insider attacks. Hence, protection against such active attacks insider attacks. Hence, protection against such active attacks
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assumption being here is that physical access to the network assumption being here is that physical access to the network
components (multiplexers, etc) and/or connecting physical media components (multiplexers, etc) and/or connecting physical media
is secure. Therefore case 3 is not considered further in this is secure. Therefore case 3 is not considered further in this
document. document.
4. Security Requirements for IP over MPEG-2 TS 4. Security Requirements for IP over MPEG-2 TS
From the threat analysis in section 3, the following security From the threat analysis in section 3, the following security
requirements can be derived: requirements can be derived:
o Data flow confidentiality is the major requirement to mitigate o Data confidentiality is the major requirement to mitigate
passive threats in MPEG-2 broadcast networks. passive threats in MPEG-2 broadcast networks.
o Protection of Layer 2 NPA address. In broadcast networks this o Protection of Layer 2 NPA address. In broadcast networks this
protection can be used to prevent an intruder tracking the protection can be used to prevent an intruder tracking the
identity of ULE Receivers and the volume of their traffic. identity of ULE Receivers and the volume of their traffic.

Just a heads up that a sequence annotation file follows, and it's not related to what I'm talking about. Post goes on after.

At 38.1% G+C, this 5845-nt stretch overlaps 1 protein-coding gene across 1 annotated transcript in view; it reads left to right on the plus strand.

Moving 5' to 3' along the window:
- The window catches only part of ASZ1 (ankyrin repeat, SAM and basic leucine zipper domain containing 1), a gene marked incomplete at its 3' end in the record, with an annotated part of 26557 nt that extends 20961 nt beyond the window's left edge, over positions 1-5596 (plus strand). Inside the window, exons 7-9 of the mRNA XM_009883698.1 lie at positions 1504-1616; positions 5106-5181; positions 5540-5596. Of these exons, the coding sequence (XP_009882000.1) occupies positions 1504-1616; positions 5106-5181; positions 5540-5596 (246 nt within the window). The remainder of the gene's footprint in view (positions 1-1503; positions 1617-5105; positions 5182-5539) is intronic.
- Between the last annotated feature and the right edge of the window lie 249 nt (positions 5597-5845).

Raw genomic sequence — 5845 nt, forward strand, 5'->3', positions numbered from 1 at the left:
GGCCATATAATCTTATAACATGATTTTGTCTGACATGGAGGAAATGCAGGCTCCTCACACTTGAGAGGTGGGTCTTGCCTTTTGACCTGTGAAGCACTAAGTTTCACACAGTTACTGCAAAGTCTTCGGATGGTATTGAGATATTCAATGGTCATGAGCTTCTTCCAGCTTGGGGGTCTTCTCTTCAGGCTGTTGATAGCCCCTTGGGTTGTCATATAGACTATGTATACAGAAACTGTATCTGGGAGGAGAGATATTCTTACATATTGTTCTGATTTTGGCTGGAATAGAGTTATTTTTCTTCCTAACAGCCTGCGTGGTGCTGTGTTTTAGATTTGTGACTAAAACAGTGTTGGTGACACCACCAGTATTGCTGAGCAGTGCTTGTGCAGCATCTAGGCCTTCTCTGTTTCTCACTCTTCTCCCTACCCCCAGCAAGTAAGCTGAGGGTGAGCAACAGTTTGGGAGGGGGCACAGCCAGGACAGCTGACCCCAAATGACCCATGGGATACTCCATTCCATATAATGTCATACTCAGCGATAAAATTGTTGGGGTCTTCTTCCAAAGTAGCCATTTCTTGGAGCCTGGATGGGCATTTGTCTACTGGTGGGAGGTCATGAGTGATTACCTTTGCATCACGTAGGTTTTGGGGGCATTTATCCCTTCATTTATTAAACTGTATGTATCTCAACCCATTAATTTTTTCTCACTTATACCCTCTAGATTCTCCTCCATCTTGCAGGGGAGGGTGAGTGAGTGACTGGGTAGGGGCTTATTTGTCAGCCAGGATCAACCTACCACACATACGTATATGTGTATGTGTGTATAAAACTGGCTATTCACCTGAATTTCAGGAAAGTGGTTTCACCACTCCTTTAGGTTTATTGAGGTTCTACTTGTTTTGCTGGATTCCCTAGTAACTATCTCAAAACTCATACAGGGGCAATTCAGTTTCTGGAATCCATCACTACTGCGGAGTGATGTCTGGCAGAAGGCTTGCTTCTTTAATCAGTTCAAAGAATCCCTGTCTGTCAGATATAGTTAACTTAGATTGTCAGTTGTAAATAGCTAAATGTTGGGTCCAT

o Integrity protection and authentication of the ULE source is o Integrity protection and authentication of the ULE source is
required against active attacks described in section 3.2. required against active attacks described in section 3.2.
o Protection against replay attacks. This is required for the o Protection against replay attacks. This is required for the
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o Layer L2 ULE Source and Receiver authentication: This is o Layer L2 ULE Source and Receiver authentication: This is
normally performed during the initial key exchange and normally performed during the initial key exchange and
authentication phase, before the ULE Receiver can join a authentication phase, before the ULE Receiver can join a
secure session with the ULE Encapsulator (ULE source). This is secure session with the ULE Encapsulator (ULE source). This is
normally receiver to hub authentication and it could be either normally receiver to hub authentication and it could be either
unidirectional or bidirectional authentication based on the unidirectional or bidirectional authentication based on the
underlying key management protocol. underlying key management protocol.
Other general requirements are: Other general requirements are:
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o Decoupling of ULE key management functions from ULE security o Decoupling of ULE key management functions from ULE security
services such as encryption and source authentication. This services such as encryption and source authentication. This